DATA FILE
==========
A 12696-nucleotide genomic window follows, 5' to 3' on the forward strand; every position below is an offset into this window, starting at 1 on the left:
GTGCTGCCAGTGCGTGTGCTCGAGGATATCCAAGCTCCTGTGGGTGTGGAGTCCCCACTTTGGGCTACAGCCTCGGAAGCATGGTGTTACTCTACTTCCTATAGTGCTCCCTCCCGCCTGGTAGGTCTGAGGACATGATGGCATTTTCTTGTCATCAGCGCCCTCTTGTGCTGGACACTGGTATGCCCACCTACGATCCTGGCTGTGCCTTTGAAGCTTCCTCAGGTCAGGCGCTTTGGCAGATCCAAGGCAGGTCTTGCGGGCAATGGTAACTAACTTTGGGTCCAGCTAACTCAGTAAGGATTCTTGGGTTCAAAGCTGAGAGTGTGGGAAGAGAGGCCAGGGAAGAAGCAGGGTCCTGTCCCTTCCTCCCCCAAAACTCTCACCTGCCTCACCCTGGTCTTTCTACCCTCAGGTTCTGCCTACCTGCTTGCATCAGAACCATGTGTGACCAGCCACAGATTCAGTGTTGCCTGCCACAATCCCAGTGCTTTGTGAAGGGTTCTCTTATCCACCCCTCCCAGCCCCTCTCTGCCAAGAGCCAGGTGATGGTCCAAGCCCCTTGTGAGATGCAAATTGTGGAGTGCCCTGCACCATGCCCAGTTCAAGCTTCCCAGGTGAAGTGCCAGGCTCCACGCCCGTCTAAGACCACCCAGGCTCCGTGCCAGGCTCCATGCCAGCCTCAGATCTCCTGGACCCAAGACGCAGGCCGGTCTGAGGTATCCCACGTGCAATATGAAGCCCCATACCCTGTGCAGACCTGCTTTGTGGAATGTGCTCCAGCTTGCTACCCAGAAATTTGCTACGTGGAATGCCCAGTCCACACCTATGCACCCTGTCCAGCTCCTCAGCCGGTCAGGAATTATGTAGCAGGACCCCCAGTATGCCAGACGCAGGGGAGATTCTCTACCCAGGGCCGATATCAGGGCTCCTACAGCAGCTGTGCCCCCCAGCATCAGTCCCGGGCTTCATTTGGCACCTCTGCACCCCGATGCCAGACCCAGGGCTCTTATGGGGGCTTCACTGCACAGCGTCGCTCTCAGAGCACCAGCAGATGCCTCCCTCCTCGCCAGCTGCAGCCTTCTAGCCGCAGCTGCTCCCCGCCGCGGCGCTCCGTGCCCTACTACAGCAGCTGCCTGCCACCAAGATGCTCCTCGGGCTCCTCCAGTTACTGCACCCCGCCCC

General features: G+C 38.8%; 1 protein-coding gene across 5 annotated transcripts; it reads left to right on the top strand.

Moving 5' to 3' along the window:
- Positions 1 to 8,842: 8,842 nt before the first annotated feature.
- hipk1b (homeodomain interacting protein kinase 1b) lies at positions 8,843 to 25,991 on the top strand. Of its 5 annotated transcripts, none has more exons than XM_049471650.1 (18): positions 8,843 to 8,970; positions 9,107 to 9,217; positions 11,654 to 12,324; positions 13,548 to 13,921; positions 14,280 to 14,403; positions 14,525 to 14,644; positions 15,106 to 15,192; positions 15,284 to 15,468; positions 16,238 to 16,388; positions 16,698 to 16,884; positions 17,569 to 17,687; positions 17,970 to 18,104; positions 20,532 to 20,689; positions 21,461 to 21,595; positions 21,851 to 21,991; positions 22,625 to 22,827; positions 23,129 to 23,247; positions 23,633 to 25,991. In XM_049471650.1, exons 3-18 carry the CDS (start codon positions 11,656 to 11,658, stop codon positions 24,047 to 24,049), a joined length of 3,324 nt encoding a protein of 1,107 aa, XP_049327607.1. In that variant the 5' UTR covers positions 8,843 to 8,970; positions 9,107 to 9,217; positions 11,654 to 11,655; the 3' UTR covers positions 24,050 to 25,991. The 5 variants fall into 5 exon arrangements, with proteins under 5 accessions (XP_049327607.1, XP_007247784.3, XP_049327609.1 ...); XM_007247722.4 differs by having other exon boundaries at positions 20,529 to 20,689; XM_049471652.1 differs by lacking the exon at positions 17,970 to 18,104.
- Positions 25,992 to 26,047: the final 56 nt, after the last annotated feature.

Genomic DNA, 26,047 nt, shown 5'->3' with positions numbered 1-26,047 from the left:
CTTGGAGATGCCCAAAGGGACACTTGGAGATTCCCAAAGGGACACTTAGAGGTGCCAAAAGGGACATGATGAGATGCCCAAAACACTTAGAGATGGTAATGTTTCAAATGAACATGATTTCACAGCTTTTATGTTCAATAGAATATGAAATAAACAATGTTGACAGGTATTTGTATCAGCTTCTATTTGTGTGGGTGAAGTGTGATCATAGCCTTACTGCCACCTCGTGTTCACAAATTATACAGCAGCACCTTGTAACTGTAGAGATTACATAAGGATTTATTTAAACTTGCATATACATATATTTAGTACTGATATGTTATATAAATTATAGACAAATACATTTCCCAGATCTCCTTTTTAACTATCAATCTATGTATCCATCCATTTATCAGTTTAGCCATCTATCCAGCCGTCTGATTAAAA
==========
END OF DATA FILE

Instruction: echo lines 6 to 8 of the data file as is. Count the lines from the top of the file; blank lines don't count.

- hipk1b (homeodomain interacting protein kinase 1b) lies at positions 8,843 to 25,991 on the top strand. Of its 5 annotated transcripts, none has more exons than XM_049471650.1 (18): positions 8,843 to 8,970; positions 9,107 to 9,217; positions 11,654 to 12,324; positions 13,548 to 13,921; positions 14,280 to 14,403; positions 14,525 to 14,644; positions 15,106 to 15,192; positions 15,284 to 15,468; positions 16,238 to 16,388; positions 16,698 to 16,884; positions 17,569 to 17,687; positions 17,970 to 18,104; positions 20,532 to 20,689; positions 21,461 to 21,595; positions 21,851 to 21,991; positions 22,625 to 22,827; positions 23,129 to 23,247; positions 23,633 to 25,991. In XM_049471650.1, exons 3-18 carry the CDS (start codon positions 11,656 to 11,658, stop codon positions 24,047 to 24,049), a joined length of 3,324 nt encoding a protein of 1,107 aa, XP_049327607.1. In that variant the 5' UTR covers positions 8,843 to 8,970; positions 9,107 to 9,217; positions 11,654 to 11,655; the 3' UTR covers positions 24,050 to 25,991. The 5 variants fall into 5 exon arrangements, with proteins under 5 accessions (XP_049327607.1, XP_007247784.3, XP_049327609.1 ...); XM_007247722.4 differs by having other exon boundaries at positions 20,529 to 20,689; XM_049471652.1 differs by lacking the exon at positions 17,970 to 18,104.
- Positions 25,992 to 26,047: the final 56 nt, after the last annotated feature.

Genomic DNA, 26,047 nt, shown 5'->3' with positions numbered 1-26,047 from the left: